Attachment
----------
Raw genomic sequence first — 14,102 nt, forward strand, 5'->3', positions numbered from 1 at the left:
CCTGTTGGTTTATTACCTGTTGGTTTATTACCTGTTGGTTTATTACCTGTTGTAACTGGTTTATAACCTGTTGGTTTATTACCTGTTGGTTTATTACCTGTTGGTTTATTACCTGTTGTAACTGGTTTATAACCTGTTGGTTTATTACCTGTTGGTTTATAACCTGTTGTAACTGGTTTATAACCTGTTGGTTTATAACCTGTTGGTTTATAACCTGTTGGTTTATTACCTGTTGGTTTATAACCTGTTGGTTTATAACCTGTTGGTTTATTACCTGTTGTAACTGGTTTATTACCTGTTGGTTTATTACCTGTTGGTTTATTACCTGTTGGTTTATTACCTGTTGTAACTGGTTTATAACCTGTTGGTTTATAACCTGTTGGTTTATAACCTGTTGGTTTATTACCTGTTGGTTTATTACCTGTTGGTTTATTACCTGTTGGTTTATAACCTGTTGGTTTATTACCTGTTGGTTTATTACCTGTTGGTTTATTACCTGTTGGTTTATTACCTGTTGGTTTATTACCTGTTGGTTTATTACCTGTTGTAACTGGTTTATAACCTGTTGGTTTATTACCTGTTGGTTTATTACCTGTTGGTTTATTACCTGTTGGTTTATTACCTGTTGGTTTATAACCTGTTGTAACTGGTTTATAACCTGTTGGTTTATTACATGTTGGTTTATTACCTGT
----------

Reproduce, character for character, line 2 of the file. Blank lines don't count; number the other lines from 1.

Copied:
CCTGTTGGTTTATTACCTGTTGGTTTATTACCTGTTGGTTTATTACCTGTTGTAACTGGTTTATAACCTGTTGGTTTATTACCTGTTGGTTTATTACCTGTTGGTTTATTACCTGTTGTAACTGGTTTATAACCTGTTGGTTTATTACCTGTTGGTTTATAACCTGTTGTAACTGGTTTATAACCTGTTGGTTTATAACCTGTTGGTTTATAACCTGTTGGTTTATTACCTGTTGGTTTATAACCTGTTGGTTTATAACCTGTTGGTTTATTACCTGTTGTAACTGGTTTATTACCTGTTGGTTTATTACCTGTTGGTTTATTACCTGTTGGTTTATTACCTGTTGTAACTGGTTTATAACCTGTTGGTTTATAACCTGTTGGTTTATAACCTGTTGGTTTATTACCTGTTGGTTTATTACCTGTTGGTTTATTACCTGTTGGTTTATAACCTGTTGGTTTATTACCTGTTGGTTTATTACCTGTTGGTTTATTACCTGTTGGTTTATTACCTGTTGGTTTATTACCTGTTGGTTTATTACCTGTTGTAACTGGTTTATAACCTGTTGGTTTATTACCTGTTGGTTTATTACCTGTTGGTTTATTACCTGTTGGTTTATTACCTGTTGGTTTATAACCTGTTGTAACTGGTTTATAACCTGTTGGTTTATTACATGTTGGTTTATTACCTGT